Acres allocated to crop enterprises can change for any number of reasons. Economics is a prevailing influence but dealing with weed and/or disease pressures, the installation of drainage tile, and disposing of manure...all are valid reasons a producer might vary the number of acres devoted to any single crop enterprise in any single year. Length of the growing season also has an impact on crop rotations. Large areas of southern Illinois can easily fit double crop soybeans into a rotation while that feat would be very difficult in most of northern Illinois.

This article reviews some of this data and reviews 2015 in particular. This group of 672 farms from better soils in central Illinois with negligible contributions from a livestock enterprise are the source data. Minimum farm size was 180 acres of row crop production.

When abundant detailed enterprise analysis information is not available there are other means to gain insight. For this work, groups were established based on the percentage of land devoted to the production of corn. Those five groups are:

Group A - less than 46% corn acres

Group B - 46% to 55% corn acres

Group C - 56% to 65% corn acres

Group D - 66% to 75% corn acres

Group E - greater than 75% corn acres.

Refer to Table 1 as we review some of the characteristics of this group of farms. Group A with the least percentage of corn acres contained 12.3% of the farms. This group is the most diverse in its crop enterprise mix with 4% of acres devoted to crops other than corn or soybeans. The other four groups were nearly exclusively made up of only corn and soybean enterprises. Group E contained just 1.6% of the farms. Group B alone contained nearly two-thirds of the farms at 63.1% and just over 83% of the farms were in Groups B and C. For reference, in 2011 Groups B and C contained 77.1% of the farms and Group E contained 4.7%. See the link below to a similar article using 2011 data.

Crop returns per acre do vary but had a mostly upward trend as the percentage of corn acres increased from a $681 per acre crop return for Group A and ranging to $754 for Group D. Interestingly, Group E has lower crop returns buy is represented by a small number of farms. Corn yields change little as the percentage of corn acres increased with the exception of Group E where corn yields were lower. Soybean yields appear to increase little as the percentage of corn acres increased.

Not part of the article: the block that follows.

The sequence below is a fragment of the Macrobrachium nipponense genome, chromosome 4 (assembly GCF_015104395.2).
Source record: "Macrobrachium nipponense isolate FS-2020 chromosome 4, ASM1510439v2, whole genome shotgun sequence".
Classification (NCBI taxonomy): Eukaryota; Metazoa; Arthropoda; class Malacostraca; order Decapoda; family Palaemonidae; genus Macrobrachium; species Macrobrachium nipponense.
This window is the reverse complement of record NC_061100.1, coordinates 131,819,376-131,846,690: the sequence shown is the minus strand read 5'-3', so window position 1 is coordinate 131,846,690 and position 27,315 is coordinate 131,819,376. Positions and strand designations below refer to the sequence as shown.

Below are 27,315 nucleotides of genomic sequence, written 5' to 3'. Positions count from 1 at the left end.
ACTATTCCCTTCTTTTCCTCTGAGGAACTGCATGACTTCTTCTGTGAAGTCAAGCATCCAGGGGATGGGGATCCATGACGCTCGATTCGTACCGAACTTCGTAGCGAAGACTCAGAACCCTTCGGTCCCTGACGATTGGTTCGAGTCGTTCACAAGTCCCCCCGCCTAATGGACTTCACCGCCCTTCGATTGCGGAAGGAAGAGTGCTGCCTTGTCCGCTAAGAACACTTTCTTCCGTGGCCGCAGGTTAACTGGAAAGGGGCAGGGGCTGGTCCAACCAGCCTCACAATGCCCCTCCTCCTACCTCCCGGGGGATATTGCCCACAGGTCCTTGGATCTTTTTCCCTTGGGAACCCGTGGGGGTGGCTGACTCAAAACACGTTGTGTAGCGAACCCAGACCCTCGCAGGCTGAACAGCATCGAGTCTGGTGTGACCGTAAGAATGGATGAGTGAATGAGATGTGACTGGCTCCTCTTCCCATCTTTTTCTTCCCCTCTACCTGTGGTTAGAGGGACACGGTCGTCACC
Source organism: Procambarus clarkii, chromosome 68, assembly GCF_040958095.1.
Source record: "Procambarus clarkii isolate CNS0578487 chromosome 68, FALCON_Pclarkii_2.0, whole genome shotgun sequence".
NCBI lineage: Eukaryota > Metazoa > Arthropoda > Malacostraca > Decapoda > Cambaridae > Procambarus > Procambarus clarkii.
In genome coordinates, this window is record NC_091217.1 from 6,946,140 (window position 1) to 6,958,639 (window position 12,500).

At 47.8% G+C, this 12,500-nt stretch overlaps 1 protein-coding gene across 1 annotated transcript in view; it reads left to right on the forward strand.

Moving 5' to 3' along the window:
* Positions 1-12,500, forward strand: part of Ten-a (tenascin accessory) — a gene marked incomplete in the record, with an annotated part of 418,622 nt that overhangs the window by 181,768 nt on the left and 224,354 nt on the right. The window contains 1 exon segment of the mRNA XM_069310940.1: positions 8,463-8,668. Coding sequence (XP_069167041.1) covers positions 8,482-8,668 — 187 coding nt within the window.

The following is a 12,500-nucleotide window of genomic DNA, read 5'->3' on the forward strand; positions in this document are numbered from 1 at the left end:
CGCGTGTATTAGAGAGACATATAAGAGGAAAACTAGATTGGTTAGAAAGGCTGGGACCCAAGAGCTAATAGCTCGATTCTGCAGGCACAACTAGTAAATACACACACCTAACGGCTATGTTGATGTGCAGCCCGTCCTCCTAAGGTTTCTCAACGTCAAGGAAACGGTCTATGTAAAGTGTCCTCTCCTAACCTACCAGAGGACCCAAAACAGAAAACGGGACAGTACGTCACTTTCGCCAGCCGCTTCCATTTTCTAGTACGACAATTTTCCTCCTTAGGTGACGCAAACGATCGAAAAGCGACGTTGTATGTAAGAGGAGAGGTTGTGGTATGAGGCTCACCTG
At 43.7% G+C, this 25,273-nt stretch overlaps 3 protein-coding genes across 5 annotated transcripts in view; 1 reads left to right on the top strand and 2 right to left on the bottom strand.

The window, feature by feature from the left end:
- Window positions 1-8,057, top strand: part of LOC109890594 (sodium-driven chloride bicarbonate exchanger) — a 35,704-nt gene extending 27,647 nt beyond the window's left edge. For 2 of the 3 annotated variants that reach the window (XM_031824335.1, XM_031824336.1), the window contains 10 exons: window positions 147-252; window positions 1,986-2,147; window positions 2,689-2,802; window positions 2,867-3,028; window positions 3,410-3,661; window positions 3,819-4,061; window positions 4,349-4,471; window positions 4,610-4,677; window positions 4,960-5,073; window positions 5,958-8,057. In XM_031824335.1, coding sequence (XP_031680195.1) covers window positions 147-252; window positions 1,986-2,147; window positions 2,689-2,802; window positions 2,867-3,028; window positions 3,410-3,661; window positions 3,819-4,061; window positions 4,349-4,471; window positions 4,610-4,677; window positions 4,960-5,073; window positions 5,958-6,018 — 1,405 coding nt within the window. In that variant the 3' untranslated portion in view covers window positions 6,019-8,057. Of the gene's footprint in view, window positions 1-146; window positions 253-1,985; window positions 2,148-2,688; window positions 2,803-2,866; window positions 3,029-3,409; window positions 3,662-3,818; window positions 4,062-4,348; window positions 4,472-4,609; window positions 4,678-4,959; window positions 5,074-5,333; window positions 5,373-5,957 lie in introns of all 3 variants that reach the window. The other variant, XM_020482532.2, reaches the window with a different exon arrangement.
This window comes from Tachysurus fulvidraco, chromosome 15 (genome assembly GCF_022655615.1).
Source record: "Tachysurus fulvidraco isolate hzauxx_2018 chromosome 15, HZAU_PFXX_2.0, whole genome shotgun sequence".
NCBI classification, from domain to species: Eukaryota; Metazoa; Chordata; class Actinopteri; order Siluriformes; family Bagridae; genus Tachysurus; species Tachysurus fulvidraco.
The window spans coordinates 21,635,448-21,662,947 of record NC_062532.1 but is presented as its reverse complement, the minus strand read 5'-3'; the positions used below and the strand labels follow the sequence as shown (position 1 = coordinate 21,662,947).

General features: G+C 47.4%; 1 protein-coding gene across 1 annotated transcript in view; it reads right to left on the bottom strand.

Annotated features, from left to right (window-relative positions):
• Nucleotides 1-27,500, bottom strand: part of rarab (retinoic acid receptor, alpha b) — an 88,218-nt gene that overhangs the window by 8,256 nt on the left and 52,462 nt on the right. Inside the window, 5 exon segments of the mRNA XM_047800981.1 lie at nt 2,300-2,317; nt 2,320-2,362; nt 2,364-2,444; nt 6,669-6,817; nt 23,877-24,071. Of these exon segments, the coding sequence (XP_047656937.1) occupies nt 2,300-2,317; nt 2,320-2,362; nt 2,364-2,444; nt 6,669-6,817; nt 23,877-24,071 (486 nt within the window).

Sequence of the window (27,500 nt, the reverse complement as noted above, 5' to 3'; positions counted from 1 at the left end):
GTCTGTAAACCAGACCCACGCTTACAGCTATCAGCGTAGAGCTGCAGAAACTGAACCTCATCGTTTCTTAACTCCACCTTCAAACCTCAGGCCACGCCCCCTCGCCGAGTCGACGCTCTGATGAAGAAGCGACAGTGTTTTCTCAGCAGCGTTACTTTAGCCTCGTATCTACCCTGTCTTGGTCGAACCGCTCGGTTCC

A review of some of the expenses show that soil fertility increases in cost as the percentage of corn acres increases as does seed as one might expect. Pesticides, machinery depreciation and crop insurance also tend to increase with a higher percentage of corn acres. Cash rent varied some and was the highest for Groups D and E and only had a range of $23. Management returns show a range of $182 per acre with Group E the lowest at -$252. Groups A, B, C and D are vary only from -$70 to -$122. This data represents only a single year, but as with 2011, management returns for 2015 provide little evidence that higher management returns are due to higher percentages of corn acres in crop rotations.

The authors would like to acknowledge that data used in this study comes from the local Farm Business Farm Management (FBFM) Associations across the State of Illinois. Without their cooperation, information as comprehensive and accurate as this would not be available for educational purposes. FBFM, which consists of 5,700 plus farmers and 60 professional field staff, is a not-for-profit organization available to all farm operators in Illinois. FBFM staff provide counsel along with recordkeeping, farm financial management, business entity planning and income tax management. For more information, please contact the State FBFM Office located at the University of Illinois Department of Agricultural and Consumer Economics at 217.333.5511 or visit the FBFM website at www.fbfm.org.